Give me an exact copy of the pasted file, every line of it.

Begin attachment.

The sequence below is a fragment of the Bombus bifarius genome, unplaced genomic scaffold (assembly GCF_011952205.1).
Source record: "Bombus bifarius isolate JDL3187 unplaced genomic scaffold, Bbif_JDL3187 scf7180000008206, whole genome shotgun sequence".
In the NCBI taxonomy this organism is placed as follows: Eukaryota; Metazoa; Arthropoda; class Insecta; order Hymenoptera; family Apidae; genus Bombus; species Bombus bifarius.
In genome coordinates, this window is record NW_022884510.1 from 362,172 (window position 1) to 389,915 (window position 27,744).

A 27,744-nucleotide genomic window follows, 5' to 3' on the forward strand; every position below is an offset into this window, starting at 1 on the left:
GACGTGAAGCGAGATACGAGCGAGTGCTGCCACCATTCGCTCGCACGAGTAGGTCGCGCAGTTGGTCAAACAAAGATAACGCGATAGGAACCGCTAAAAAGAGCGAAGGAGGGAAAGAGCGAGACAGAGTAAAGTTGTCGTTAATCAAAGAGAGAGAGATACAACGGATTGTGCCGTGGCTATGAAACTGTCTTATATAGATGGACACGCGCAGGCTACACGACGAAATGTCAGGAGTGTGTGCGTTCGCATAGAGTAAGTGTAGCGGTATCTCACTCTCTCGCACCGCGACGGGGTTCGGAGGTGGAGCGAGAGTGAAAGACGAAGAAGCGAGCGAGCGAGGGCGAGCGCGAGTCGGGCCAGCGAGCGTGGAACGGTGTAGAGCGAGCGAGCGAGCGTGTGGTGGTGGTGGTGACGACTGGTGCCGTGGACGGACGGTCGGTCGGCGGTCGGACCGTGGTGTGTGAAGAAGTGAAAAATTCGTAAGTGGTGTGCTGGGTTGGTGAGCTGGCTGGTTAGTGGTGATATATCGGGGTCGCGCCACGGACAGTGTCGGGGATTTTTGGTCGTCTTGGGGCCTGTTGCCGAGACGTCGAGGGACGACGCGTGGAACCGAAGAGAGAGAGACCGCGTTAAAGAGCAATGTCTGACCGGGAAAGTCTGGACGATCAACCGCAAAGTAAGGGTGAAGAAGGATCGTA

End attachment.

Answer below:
The sequence below is a fragment of the Bombus bifarius genome, unplaced genomic scaffold (assembly GCF_011952205.1).
Source record: "Bombus bifarius isolate JDL3187 unplaced genomic scaffold, Bbif_JDL3187 scf7180000008206, whole genome shotgun sequence".
In the NCBI taxonomy this organism is placed as follows: Eukaryota; Metazoa; Arthropoda; class Insecta; order Hymenoptera; family Apidae; genus Bombus; species Bombus bifarius.
In genome coordinates, this window is record NW_022884510.1 from 362,172 (window position 1) to 389,915 (window position 27,744).

A 27,744-nucleotide genomic window follows, 5' to 3' on the forward strand; every position below is an offset into this window, starting at 1 on the left:
GACGTGAAGCGAGATACGAGCGAGTGCTGCCACCATTCGCTCGCACGAGTAGGTCGCGCAGTTGGTCAAACAAAGATAACGCGATAGGAACCGCTAAAAAGAGCGAAGGAGGGAAAGAGCGAGACAGAGTAAAGTTGTCGTTAATCAAAGAGAGAGAGATACAACGGATTGTGCCGTGGCTATGAAACTGTCTTATATAGATGGACACGCGCAGGCTACACGACGAAATGTCAGGAGTGTGTGCGTTCGCATAGAGTAAGTGTAGCGGTATCTCACTCTCTCGCACCGCGACGGGGTTCGGAGGTGGAGCGAGAGTGAAAGACGAAGAAGCGAGCGAGCGAGGGCGAGCGCGAGTCGGGCCAGCGAGCGTGGAACGGTGTAGAGCGAGCGAGCGAGCGTGTGGTGGTGGTGGTGACGACTGGTGCCGTGGACGGACGGTCGGTCGGCGGTCGGACCGTGGTGTGTGAAGAAGTGAAAAATTCGTAAGTGGTGTGCTGGGTTGGTGAGCTGGCTGGTTAGTGGTGATATATCGGGGTCGCGCCACGGACAGTGTCGGGGATTTTTGGTCGTCTTGGGGCCTGTTGCCGAGACGTCGAGGGACGACGCGTGGAACCGAAGAGAGAGAGACCGCGTTAAAGAGCAATGTCTGACCGGGAAAGTCTGGACGATCAACCGCAAAGTAAGGGTGAAGAAGGATCGTA